Parrish said he lived and breathed fiscal conservancy, evidenced by the air mattress he used for a bed until his wife made him by a real one.

    And in two years, Parrish said, Richardson fulfilled his campaign promises. The last item to check off his list was a deep audit into issues that have plagued Portland Public Schools for years.

    “He did what he said he was going to do,” Parrish said. “He made a commitment to really run that office through the lens of someone who wasn’t partisan.”

    In his two years as secretary of state, Richardson’s auditors reviewed troubled state programs ranging from health care to education. Less than six months into his tenure, in May 2017, he made waves when he published a one-page report warning of millions of dollars in erroneous payments in the Oregon Health Plan, the state’s Medicaid program, which covers low-income Oregonians and other qualifying groups.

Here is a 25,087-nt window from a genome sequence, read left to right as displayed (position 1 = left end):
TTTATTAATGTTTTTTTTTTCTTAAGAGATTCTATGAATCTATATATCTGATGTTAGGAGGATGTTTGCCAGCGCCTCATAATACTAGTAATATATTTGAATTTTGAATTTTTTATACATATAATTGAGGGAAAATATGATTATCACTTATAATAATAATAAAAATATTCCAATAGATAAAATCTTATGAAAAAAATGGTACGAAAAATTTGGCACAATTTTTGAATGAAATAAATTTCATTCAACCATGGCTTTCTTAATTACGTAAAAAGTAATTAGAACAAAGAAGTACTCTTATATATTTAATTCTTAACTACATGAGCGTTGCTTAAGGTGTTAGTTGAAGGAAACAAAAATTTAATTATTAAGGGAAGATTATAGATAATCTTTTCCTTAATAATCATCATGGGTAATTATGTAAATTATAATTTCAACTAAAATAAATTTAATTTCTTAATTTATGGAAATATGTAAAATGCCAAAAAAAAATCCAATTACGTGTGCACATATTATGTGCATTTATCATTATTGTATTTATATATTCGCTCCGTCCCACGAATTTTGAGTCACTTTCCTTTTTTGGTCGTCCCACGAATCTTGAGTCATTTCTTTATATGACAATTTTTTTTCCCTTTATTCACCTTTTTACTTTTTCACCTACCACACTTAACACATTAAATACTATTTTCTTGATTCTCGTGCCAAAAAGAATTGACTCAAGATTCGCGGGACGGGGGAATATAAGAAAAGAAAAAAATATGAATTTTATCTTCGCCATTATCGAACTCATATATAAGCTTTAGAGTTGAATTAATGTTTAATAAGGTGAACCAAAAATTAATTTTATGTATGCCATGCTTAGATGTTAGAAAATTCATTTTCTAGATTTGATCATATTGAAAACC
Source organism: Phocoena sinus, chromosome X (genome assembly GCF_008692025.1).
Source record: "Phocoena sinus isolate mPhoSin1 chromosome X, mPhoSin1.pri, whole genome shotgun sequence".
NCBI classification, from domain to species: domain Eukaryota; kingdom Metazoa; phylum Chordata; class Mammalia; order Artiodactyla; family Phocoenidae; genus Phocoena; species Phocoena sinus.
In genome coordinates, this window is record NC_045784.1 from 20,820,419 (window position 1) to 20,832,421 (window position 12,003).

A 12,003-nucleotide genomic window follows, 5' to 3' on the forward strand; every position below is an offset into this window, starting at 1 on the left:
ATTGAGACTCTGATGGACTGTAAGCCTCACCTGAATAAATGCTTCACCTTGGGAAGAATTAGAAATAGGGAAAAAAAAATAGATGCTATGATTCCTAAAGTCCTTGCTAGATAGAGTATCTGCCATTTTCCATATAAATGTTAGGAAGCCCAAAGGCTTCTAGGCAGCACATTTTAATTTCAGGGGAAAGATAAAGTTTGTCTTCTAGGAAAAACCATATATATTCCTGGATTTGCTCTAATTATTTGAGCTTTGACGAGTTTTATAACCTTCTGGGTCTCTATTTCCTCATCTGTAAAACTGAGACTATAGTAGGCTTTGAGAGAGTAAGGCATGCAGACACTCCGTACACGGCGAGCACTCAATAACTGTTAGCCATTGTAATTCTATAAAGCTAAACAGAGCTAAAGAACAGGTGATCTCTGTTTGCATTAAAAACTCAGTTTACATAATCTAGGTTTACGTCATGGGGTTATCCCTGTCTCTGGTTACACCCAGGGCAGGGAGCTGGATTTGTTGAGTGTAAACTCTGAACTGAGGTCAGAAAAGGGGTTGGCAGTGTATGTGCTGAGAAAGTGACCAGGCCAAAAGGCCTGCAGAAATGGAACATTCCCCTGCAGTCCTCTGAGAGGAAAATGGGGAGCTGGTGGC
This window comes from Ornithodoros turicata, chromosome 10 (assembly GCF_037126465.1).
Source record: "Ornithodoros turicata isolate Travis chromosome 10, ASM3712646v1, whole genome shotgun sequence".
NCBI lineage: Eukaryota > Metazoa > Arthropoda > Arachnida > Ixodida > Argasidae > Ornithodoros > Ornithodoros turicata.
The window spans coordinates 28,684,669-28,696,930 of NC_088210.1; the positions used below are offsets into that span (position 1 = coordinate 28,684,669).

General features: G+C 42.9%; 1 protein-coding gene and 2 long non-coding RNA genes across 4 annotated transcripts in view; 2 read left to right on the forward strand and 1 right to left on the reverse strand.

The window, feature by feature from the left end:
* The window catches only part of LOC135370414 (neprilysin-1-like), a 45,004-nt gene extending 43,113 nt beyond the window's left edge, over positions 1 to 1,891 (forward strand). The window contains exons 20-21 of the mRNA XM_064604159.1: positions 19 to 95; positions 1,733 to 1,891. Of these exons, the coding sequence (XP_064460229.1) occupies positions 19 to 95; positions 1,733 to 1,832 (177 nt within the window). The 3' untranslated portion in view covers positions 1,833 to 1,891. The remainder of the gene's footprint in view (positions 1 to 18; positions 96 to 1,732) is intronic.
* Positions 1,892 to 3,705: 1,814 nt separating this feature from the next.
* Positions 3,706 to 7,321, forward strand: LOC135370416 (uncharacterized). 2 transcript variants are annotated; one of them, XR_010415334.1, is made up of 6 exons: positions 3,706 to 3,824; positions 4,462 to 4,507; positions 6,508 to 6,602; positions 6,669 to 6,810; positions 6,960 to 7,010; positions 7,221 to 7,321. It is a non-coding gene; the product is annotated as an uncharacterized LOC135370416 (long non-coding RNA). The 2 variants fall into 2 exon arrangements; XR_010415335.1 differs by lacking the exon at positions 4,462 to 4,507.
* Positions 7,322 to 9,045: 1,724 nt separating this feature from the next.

Many Democrats decried the move as politically motivated and said his claims about the program were overblown.

    But Richardson felt strongly that the health care program needed more scrutiny. In his budget request last year, for the 2019-21 budget, Richardson asked the Legislature for money to pay for a team of auditors to train its sights on Medicaid full-time.

    He especially poured himself into an audit of the foster care system, as one of his daughters, Mary Burnell, was adopted from a foster home. That one, she said, was “deeply personal” for Richardson.

    In a video released during Richardson’s campaign, Burnell, who is now a physician’s assistant in Portland, said she came from a foster home where she wasn’t fed properly and was given the wrong size shoes.

    “It was amazing being adopted into the Richardson family, so warm and welcoming. I had never had anything like that,” she said.

    And Richardson never gave up, even through the battle with cancer. Richardson was mounting a re-election campaign for 2020. He had set up a political action committee and started fundraising.

    She saw how the cancer left him struggling to communicate, but he remained optimistic.

    “He really thought he was cruising along trying to get this cured up,” she said.

    Mail Tribune reporter Damian Mann contributed to this story.